The EU and the United States are preparing for what appears to be an extended debate on the merits and structure of biofuels mandates. Especially in the US, where the Renewable Fuel Standard is coming under blistering attack from the coalition of oil, food and environmental groups that successfully sold the myth of "food vs fuel".
Myth #5. Cellulosic biofuels will be five years away, forever.
Reality: The first commercial-scale cellulosic biofuels planet are opening this year in the US and Europe, and more will be opening each year because the Renewable Fuel Standard and the EU biofuels targets had their intended effect. As BP Biofuels chief Phil New put it, passage of the 2007 RFS “galvanized us in to action.”
As it happened, it was almost exactly five years from the passage of RFS2 to the opening of the first cellulosic biofuels plants at commercial scale — despite the 30-month disappearance of project finance to build such plants, int he 2008-2010 credit crunch.
So the five years part was right, but the “forever” part, that’s myth. Cellulosic biofuels are affordable and available.
Myth #6. President Obama wants everyone to use algae-based biofuels that cost $26 per gallon.
Reality. Well, it may be little known, but the commencement of envelopment of algal biofuels is an initiative of the Reagan Administration, continued under first Bush Administration, cancelled under the Clinton Administration due to extremely low oil prices prevalent in the 1990s, and revived under George W. Bush. It is decidedly a Republican renewable fuels program, not that there’s anything wrong with that.
Basically, if there’s a President Algae, it’s conservative icon Ronald Reagan — more power to him. If there’s a party that should get credit on algal fuels, it’s the GOP.
The $26 per gallon figure was circulated after the Navy paid that amount for testing and certification quantities of algal-based biofuels. However, the Navy is on record saying that they are intent on deploying such fuels only after they reach commercial scale, and comparable cost with conventional jet fuel.
Let’s look at exactly how and why President Obama got himself embroiled in the controversy. First of all, he’s a former farm state senator, and a strong believer in addressing climate change and doing game-changing things to address the US situation in the Middle East — accordingly, to at all surprising that he he strongly pro-biofuels.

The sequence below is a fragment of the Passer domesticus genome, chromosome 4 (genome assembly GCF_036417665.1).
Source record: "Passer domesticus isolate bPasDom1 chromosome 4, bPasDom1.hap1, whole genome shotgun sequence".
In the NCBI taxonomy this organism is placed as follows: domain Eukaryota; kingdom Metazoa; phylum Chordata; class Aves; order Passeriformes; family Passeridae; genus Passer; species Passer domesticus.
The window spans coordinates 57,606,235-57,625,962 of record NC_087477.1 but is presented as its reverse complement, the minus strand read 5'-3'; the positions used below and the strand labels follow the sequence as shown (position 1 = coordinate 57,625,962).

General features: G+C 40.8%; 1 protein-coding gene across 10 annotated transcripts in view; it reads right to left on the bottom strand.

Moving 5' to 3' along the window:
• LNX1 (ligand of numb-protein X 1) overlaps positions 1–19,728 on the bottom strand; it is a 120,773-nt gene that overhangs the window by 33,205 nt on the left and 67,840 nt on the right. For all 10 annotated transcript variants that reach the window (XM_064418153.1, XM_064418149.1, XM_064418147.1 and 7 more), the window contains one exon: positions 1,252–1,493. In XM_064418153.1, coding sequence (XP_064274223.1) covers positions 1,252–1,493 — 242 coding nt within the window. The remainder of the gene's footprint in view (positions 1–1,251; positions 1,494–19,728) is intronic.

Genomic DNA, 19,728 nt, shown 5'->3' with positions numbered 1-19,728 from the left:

But there’s a lot of political opportunism in all this.
As Dan Morgan wrote in The Globalist, it was “former House Speaker Newt Gingrich, then still a plausible candidate for the Republican nomination for president, [who] mocked President Barack Obama’s support for algae-based fuels. He called it “cloud cuckoo land”.” Gingrich went on to label Obama as “President Algae”.
But Morgan adds, “a senior American politician noted that by the end of the decade “you could be fueling 12 airplanes, 20 airplanes, 30 airplanes” with algae-based fuels. That was none other than Newt Gingrich, addressing an audience of California Republicans in February.”
Myth #7. Biofuels require massive subsidies.
Reality. Well, no. Biofuels producers point out that subsidies will accelerate the commercialization of their industry, and if that is a policy benefit to the country offering subsidies, that can be a win-win. But they are not at all requiring them. In fact, both Brazilian cane ethanol and US corn ethanol have successfully transitioned off subsidies.
More than that, by helping to create a “floor price” for commodity crops like corn, U.S. biofuels have allowed the U.S. to also end payments to farmers made until long-time farmer payment policies designed to avert farm bankruptcies, and a halt in food production, during periods of low crop prices. The current US farm bill will end direct gamer payments, which in 2011 paid out $5.6 billion to farmers. That’s a result of the increased protection offered by crop insurance — and the price floor that biofuels provides.
Myth #8. Natural gas is a renewable fuel, too, and should receive the same advantages as biofuels.
Reality. “Gas has been reclassified as a green source of power by Horizon 2020, an €80bn European Union programme unveiled last year, which could have serious repercussions for the renewable energy industry,” reports The Guardian.
Is gas green? Well, it certainly is greener than coal, as a source of electric power. But the definition of “renewable” turns on the time lines. It’s true that if you take a ton of biomass and bury it for 60 million years that, under the right conditions, it will become natural gas or oil. But “renewable”, when it comes to biomass, generally applies to perennial or annual crops, or quickly growing wood.
So there you have it. The perception, and the reality. Our take at the Digest — base it on science. That doesn’t mean, always, quite the same thing as “base it on anything that comes out of a scientist’s mouth” — over time, consensus views have shown that a policy of “biofuels, never!” is just as foolish as “biofuels, always and in every place at every time.”
This article was originally published on Biofuels Digest and was republished with permission.
Image: Chalkboard via Shutterstock
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